In 1973, Detroit’s Stevie Wonder released Innervisions, a groove-filled album that was simultaneously joyous, sharp-eyed, and steely. In its third track “Living for the City,” Wonder croons, and in moments growls, over a buoyant beat, about the fate of urban America and its people. Inequality defined their economic straits: “His mother goes to scrub the floors for many/And you’d best believe she hardly gets a penny.” Racism stalks them at every turn: “To find a job is like a haystack needle/’Cause where he lives they don’t use colored people.” Pollution robbed them of life: “He’s almost dead from breathin’ in air pollution/He tried to vote but to him there’s no solution.” Shrugging off bitterness, Wonder adopts a throbbing, critical resistance. In the end, Wonder’s omniscent narrator pleads with listeners,
I hope you hear inside my voice of sorrow
And that it motivates you to make a better tomorrow
This place is cruel no where could be much colder
If we don’t change the world will soon be over
Living just enough, stop giving just enough for the city
In many ways, last night’s panel on Urban Uprisings Against Racist Police Terror in Historical Context – the second in the UHA’s summer lecture series on race, policing, and abolition – paralleled Wonder’s classic 1973 album, as Heather Ann Thompson, Austin McCoy, Max Felker-Kanter, Carl Suddler, and moderators Matt Guariglia and Charlotte Rosen questioned traditional historical explanations surrounding urban protests from 1943 to 1967 to 1992 to today.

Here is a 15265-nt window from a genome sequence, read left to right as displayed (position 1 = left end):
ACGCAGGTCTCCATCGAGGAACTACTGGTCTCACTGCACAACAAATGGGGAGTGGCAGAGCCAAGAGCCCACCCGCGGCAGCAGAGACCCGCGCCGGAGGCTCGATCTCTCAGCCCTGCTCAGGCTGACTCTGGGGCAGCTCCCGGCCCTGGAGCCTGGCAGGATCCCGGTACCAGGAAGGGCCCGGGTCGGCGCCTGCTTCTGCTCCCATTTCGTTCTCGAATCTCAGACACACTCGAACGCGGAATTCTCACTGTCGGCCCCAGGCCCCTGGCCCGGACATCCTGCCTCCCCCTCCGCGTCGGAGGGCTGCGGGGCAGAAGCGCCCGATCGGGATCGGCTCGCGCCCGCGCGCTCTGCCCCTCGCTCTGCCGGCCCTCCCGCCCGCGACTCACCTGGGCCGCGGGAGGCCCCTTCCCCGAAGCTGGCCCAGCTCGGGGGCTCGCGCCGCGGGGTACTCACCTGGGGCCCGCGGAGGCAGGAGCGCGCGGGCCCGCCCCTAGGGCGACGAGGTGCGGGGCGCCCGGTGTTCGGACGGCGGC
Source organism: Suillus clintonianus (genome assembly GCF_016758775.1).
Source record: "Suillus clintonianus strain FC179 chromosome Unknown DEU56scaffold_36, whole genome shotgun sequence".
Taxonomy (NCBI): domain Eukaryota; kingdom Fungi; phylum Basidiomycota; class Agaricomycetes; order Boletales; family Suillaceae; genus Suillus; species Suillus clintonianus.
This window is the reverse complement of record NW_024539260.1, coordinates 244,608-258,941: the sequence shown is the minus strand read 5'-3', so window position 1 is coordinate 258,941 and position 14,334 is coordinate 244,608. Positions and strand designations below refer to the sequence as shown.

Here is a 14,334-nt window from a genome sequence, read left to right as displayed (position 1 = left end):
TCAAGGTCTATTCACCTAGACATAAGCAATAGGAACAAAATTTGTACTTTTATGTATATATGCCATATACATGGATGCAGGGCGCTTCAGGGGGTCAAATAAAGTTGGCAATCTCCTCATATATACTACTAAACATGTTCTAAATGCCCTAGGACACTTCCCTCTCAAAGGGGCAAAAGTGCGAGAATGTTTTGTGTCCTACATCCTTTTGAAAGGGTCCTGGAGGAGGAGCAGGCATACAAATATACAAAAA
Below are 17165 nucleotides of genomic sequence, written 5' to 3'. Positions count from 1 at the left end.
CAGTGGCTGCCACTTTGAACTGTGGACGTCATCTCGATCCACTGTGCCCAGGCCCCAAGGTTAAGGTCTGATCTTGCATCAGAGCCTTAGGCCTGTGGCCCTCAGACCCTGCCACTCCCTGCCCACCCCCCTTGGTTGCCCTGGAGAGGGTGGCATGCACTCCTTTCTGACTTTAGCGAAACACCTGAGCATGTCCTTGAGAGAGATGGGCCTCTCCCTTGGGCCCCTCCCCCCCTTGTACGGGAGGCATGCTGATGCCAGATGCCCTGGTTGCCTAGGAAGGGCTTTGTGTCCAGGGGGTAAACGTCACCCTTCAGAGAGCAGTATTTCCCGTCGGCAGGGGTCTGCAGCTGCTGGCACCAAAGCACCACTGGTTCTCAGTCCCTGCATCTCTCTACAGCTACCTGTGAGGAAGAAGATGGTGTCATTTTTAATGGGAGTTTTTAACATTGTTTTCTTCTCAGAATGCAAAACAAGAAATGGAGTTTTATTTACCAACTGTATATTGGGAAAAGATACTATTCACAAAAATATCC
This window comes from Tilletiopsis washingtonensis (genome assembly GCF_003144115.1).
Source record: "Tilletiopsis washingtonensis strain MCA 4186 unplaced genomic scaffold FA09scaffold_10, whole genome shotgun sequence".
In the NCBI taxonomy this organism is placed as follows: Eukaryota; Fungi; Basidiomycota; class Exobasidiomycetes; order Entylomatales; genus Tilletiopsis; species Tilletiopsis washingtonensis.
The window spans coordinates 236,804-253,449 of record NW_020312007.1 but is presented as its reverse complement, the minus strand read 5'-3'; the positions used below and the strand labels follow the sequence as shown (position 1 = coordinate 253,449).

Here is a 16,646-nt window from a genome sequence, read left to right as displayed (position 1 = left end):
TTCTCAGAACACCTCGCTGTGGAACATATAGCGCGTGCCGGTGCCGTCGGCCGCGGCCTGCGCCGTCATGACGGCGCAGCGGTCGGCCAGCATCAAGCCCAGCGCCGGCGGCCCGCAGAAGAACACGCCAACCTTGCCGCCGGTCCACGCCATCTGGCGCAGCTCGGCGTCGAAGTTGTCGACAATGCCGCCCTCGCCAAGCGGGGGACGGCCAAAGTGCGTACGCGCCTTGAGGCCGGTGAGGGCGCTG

Fear not if you missed it: like the first panel from July 1, “Police Violence: How Did We Get Here?,” the second panel is archived and available here.
Join us next week, on July 15th at 8 PM, for our final panel in the series: Imagining Alternatives to Modern Policing: Past, Present, and Future. Historians Kelly Lytle Hernandez, Marisol LeBrón, Dan Berger, Alex Vitale, and Stuart Schrader will join The Metropole’s Disciplining the City editors Matt Guariglia and Charlotte Rosen. Indeed if any theme has resonated from the first two panels and is likely to emerge from the third, one might point to Innervisions’ most notable track, “Higher Ground”:
Teachers keep on teachin’/
Preachers keep on preachin’ …
Gonna keep on tryin’
Till I reach my highest ground.
Featured image (at top): ‘Riot Wall,” Patrick Stewart, May 29, 2020, Flickr.
One thought on “Uprisings don’t create “backlash,” “backlash” is the DNA of America: Second UHA Panel Discusses Urban Unrest from 1943 to Today”